Daily Prompt: Fight or Flight

When faced with confrontation, do you head for the hills or walk straight in? Was there ever a time you wished you’d had the opposite reaction?

I’m much older now and had this question come up twenty years ago, I’d tell you that I’d probably be the one in flight in the blink of an eye.

Although looking back, I have had my share of fighting back when it was all worth it.  Like when my uncle began walking towards my apartment with a gun in his hand because my servant dared fight him off when he tried to take his liberties with her, and I stood by the door and stared him down, gun or no gun, though I think it was the adrenaline talking.

That and the look in my eye that told him if he took one more step forward, I’d tell everyone what he’d done – to me.  Not that anyone cared then.

Or when my mom’s boyfriend started hitting her in the middle of the night because she dared break up with him so she could marry the man who would be my stepfather, one who could give her more than an already-married man ever could.  Until then, I’d never heard the sound a hand hitting skin makes – and it’s not something one can easily mistake for anything else.

My confrontation was more like standing solidarity with her, with me staring at him in silence because I could not speak, daring him to take one more swing at her because if he did, I’d start telling everyone what he’d done – to me.  Not that anyone cared then either.

These days, if I do confront someone, it would have to be after I run through a checklist inside my head which would have my 3-year old munchkin right on the top of that list, as in how will my actions, confrontation or otherwise, affect him, if at all?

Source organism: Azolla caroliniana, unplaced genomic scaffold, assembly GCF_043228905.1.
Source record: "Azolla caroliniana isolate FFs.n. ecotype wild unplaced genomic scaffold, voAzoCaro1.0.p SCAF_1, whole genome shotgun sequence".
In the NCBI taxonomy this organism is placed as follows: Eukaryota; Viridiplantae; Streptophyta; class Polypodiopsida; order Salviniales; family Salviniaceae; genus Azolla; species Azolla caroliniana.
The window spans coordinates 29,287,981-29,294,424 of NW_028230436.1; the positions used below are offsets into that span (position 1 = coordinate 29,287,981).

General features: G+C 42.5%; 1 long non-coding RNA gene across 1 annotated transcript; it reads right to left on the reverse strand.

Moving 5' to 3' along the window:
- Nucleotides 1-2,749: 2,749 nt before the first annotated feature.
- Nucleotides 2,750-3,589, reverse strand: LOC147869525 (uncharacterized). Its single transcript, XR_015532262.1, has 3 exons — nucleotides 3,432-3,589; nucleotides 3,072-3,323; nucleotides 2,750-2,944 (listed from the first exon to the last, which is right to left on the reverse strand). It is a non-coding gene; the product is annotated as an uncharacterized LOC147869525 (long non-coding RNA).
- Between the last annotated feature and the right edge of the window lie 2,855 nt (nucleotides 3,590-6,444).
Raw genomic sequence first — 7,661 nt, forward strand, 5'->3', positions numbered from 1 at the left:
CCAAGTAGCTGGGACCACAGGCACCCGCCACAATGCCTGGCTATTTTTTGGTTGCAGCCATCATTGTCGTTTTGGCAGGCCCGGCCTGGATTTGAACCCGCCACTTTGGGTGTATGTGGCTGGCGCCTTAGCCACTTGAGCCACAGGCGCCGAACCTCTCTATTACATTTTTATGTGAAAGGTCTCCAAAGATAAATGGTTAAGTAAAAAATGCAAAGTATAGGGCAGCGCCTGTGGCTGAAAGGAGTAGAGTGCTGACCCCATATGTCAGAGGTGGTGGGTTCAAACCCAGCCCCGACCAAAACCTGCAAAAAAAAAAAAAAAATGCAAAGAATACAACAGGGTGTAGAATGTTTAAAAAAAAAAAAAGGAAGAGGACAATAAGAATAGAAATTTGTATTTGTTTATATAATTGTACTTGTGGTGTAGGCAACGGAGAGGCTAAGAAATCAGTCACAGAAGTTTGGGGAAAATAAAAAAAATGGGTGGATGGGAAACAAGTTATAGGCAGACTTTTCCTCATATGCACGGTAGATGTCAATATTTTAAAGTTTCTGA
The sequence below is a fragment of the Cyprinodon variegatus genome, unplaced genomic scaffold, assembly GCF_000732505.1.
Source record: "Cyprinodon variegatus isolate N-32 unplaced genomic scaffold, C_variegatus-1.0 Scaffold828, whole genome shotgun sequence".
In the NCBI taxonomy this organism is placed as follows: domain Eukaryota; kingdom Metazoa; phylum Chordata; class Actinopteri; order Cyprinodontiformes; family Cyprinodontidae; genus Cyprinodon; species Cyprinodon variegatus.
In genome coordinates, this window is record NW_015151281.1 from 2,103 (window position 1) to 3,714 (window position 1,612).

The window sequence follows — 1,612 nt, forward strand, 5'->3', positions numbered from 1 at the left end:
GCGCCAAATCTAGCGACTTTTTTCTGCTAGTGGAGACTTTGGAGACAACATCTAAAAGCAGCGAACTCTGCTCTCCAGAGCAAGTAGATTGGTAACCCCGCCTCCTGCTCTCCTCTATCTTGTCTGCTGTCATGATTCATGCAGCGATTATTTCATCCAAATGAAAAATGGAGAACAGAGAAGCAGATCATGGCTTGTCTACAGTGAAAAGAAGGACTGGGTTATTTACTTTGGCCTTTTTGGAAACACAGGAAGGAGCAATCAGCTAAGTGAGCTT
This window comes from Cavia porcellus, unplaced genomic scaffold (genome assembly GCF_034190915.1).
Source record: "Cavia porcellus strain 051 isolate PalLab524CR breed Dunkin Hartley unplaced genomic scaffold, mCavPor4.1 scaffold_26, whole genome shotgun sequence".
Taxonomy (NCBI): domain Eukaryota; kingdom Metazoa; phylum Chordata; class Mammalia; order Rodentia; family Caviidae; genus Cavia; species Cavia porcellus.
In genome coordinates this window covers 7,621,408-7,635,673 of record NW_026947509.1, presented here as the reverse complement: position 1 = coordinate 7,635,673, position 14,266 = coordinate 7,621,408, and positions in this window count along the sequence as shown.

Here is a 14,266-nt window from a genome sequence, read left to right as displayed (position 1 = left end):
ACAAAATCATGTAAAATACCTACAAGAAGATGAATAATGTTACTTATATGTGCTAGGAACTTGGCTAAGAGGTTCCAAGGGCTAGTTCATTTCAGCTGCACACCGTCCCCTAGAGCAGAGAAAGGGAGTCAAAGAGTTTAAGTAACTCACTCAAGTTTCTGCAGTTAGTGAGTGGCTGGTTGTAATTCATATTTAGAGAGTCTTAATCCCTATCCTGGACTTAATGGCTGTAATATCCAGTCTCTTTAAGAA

And the second question would be:  Is this all worth it?  Even if no one cared?

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The Daily Prompt

7 thoughts on “Daily Prompt: Fight or Flight

  1. FWIW, I was told once, don’t remember by whom, that you can accomplish a lot just by witnessing something with clear disapproval in your eyes, you often don’t have to get involved in the physical altercation to get something to stop. In part abusers do what they do because they think they can do so unobserved, I guess.

    1. It’s a comfort to know that there is some truth to that statement, that abusers are shamed by their actions when someone else is watching, even if it’s the person they’re also abusing that’s witnessing it.

      But I think it’s traumatic to the witness most of all – as it is to the victim.

      I’m struck by the way Patrick Stewart talks about the domestic abuse he grew up in the previous post I reblogged, and how his body language totally is closed up with his arms folded in front of his chest, and his voice cracks as he speaks. It is a traumatic memory still, years and years later even when he is helping his own father and mother heal at the same time.

      1. Oh, no doubt.

        I saw the Patrick Stewart vid yesterday (which touches on what I’d written on Memorial Day) and noticed the cramped up body language. I’m impressed he can speak. I can’t. I have no compassion for my father at the moment.

      2. I often wonder how I can kill off the villains in my real life when they’re penned onto the page, but I’ve found that I can’t really write them into fiction so much either without bringing back the demons and having to deal with them all over again.

        I remember being invited to attend a two-day class on healing the spirit and how to read chakras and energy and all that. When the teacher got to me, she said that while there was such brightness in the higher chakras, my throat chakra was simply closed off, as if choked. She didn’t have to say much but at that point, I realized how abuse does steal one of the power to speak up and speak out, so many years later.

        And I didn’t even need to tell her anything about me.

      3. My last therapist told me childhood anger (probably at my father) was the reason I wasn’t finishing the book I was supposed to write. So I abandon one project for another and here it is again … at least this time I can acknowledge it.

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